Reply
  6. AvatarJohn C.

    85 was the big year for the Escort, at midyear the 1.9 engine replaced the 1.6. Euro land Escorts never got so big a CVH engine but it showed the way to long term success in the USA was to move away from no A/C no auto Europe to something more American. The 1.9 CVH made it into the 90s Mazda Escorts because they understood the mistake of the 1.6 that Mazda was repeating.

    Reply
  7. Avatar-Nate

    Wow that’s clean .

    These sold by the boatload but were reviled from new by almost everyone .

    My psycho-bitch G.F. had a badly manged red ’82 with stick shift .

    She called it ‘Betsy’ and refused to replace it so over time I fixed everything amiss on it in spite of it’s passenger side sideswipe damage .

    After working on it I realized it was indeed incredibly cheaply made and built but it was also a genuine Road Roach by design .

    Cheap to buy and cheaper yet to keep running, log after it should have been scrapped .

    When the timing belt let go in a seriously bad area at sundown on a Friday I got us the hell out of there and scrapped it .

    Damned interference engine made pretty good power for a 1600CC mill but bent the valves so that was that .

    -Nate

    Reply
    • AvatarJohn C.

      Nate makes a great point tying the shorter life of these to the need for expensive drive belt replacement. With it, you get a long life. Shows what an advantage Honda and Toyota had, not so much in quality but in having owners with the financial ability to follow the maintenance schedule..

      Reply
  8. AvatarTJ

    Back in the mid 2010’s, when I sold Fords downstate, we still had a handful of these (and Mercury Tracers!) in the service loaner fleet. They were being phased out in favor of any Crown Vic/Grand Marquise we got in on trade though.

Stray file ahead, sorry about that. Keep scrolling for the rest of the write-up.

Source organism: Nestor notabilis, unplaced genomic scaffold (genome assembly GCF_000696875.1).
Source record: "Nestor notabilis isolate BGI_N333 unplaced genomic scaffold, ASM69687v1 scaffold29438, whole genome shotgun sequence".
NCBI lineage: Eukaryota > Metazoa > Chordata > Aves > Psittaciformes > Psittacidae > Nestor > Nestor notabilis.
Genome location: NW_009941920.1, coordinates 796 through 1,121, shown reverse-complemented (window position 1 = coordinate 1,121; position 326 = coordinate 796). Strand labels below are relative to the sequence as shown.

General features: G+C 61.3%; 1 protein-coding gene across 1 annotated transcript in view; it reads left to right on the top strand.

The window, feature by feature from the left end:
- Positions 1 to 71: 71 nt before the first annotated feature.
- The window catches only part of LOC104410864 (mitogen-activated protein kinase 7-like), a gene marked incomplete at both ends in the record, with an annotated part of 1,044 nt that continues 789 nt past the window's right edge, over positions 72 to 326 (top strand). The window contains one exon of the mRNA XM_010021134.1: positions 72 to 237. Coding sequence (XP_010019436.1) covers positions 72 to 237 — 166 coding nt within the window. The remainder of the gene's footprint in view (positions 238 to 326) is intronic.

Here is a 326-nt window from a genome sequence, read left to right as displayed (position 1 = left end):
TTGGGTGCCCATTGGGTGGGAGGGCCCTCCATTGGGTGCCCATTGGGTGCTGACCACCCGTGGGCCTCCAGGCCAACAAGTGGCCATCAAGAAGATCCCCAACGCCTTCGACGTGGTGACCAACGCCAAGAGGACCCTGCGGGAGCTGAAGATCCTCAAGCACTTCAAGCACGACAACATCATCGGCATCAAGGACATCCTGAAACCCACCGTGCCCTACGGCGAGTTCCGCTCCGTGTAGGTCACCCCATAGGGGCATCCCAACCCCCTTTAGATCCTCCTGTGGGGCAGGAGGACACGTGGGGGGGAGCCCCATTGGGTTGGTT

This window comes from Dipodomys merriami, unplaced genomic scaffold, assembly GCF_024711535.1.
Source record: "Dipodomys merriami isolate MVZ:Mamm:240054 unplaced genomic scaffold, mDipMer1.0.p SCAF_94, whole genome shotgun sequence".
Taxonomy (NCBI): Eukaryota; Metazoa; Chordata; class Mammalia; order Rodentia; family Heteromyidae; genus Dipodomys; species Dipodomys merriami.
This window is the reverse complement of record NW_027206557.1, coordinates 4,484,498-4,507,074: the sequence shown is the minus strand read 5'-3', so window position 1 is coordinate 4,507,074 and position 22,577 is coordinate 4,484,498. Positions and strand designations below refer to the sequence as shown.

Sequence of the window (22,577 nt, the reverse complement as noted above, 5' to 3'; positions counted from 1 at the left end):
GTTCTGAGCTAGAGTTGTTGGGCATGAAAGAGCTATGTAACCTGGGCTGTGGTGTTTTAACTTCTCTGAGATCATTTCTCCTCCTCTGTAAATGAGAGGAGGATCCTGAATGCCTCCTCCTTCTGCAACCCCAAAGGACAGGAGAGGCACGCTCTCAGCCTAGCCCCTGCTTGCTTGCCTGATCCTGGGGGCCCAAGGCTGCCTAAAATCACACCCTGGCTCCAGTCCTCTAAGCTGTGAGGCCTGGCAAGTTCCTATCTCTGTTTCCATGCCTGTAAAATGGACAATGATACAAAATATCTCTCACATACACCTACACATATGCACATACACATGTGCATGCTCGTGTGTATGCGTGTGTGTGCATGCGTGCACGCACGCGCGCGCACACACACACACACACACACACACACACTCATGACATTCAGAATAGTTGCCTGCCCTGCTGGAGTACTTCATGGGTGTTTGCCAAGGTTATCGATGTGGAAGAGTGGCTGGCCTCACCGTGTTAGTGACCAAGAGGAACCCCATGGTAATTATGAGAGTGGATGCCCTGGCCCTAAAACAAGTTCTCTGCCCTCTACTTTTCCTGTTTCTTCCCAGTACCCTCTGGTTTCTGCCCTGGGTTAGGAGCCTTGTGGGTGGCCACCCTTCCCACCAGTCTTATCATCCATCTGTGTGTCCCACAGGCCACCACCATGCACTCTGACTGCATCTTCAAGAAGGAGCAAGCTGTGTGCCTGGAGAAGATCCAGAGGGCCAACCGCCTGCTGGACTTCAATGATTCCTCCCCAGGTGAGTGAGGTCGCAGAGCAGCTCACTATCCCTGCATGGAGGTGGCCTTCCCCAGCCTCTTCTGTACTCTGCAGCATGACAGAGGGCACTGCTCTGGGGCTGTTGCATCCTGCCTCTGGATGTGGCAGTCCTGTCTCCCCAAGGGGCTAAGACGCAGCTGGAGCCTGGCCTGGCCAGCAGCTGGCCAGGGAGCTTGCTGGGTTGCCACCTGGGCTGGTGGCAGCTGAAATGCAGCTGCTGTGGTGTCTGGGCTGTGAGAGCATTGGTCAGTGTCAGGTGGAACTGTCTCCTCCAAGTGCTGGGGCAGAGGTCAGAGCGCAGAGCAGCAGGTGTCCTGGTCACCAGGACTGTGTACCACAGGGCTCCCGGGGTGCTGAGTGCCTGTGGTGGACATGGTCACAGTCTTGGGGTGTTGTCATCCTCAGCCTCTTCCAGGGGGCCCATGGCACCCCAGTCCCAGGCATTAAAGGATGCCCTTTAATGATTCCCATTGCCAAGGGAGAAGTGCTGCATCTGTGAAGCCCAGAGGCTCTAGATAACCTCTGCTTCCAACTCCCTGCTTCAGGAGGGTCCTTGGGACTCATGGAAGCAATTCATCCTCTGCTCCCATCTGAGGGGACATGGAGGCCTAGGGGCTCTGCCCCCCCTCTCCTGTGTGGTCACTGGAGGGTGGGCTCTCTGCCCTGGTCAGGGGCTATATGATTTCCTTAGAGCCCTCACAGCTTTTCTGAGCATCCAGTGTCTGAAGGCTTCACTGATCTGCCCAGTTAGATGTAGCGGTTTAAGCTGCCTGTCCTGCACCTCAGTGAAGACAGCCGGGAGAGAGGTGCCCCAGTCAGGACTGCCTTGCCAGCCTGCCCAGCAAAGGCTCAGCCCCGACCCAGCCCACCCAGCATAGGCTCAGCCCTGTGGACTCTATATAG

Reply
  9. AvatarGuns and Coffee

    I learned how to drive in a similar car, that actually had A/C, because California and the Desert Southwest. The Car was painted like a F-Series pickup truck. White, blue center panel, and a great 80’s pinstripe job on the hood. The distinctive paint led to an uncomfortable exchange (not for me) in a bank parking lot many years after the car left our household. I was (I think) out of college, and in a bank parking lot, when there is the car!! Mr. Tall Skinny Male Pattern Baldness Tweed Jacket, Patch Sleeves exits the car and heads for the bank. He is accosted by a guy in his 20’s, “You’re driving my car!. I can’t believe it is still on the road! You had the interior re-done. What a great job. I learned how to drive in this car, driving test and everything . . . ” Mr. Tweed Jacket was not comfortable with human interaction of any type, and really wanted to get to his banking rather than discuss the (now questionable history) of his car (so much for old lady, Sunday drives, and all that). It was before the advent of the phone camera so there were no coerced “selfies” to memorialize the encounter. I was in my 20’s and went home to brag of the “sighting,” when my dad informed me of the myriad ways I probably ruined Mr. Tweed Jacket’s day.

    Reply